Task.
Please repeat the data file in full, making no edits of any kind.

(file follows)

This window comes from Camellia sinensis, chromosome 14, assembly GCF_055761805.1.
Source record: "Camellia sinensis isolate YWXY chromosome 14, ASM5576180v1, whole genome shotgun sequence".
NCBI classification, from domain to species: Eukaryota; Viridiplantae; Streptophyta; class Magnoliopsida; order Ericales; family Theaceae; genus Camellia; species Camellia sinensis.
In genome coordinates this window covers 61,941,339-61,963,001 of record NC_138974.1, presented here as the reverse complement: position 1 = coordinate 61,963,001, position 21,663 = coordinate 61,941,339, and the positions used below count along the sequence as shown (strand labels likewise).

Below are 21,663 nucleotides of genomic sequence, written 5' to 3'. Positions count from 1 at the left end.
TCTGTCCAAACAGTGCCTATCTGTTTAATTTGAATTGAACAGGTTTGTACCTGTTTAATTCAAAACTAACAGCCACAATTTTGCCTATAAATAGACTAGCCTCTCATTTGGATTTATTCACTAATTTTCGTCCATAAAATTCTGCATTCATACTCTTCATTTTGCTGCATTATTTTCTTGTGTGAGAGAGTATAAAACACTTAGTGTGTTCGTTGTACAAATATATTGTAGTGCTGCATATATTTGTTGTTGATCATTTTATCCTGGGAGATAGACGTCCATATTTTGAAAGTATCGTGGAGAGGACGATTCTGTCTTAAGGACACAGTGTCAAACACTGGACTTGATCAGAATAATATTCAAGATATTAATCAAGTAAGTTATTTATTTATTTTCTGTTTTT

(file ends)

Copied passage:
This window comes from Camellia sinensis, chromosome 14, assembly GCF_055761805.1.
Source record: "Camellia sinensis isolate YWXY chromosome 14, ASM5576180v1, whole genome shotgun sequence".
NCBI classification, from domain to species: Eukaryota; Viridiplantae; Streptophyta; class Magnoliopsida; order Ericales; family Theaceae; genus Camellia; species Camellia sinensis.
In genome coordinates this window covers 61,941,339-61,963,001 of record NC_138974.1, presented here as the reverse complement: position 1 = coordinate 61,963,001, position 21,663 = coordinate 61,941,339, and the positions used below count along the sequence as shown (strand labels likewise).

Below are 21,663 nucleotides of genomic sequence, written 5' to 3'. Positions count from 1 at the left end.
TCTGTCCAAACAGTGCCTATCTGTTTAATTTGAATTGAACAGGTTTGTACCTGTTTAATTCAAAACTAACAGCCACAATTTTGCCTATAAATAGACTAGCCTCTCATTTGGATTTATTCACTAATTTTCGTCCATAAAATTCTGCATTCATACTCTTCATTTTGCTGCATTATTTTCTTGTGTGAGAGAGTATAAAACACTTAGTGTGTTCGTTGTACAAATATATTGTAGTGCTGCATATATTTGTTGTTGATCATTTTATCCTGGGAGATAGACGTCCATATTTTGAAAGTATCGTGGAGAGGACGATTCTGTCTTAAGGACACAGTGTCAAACACTGGACTTGATCAGAATAATATTCAAGATATTAATCAAGTAAGTTATTTATTTATTTTCTGTTTTT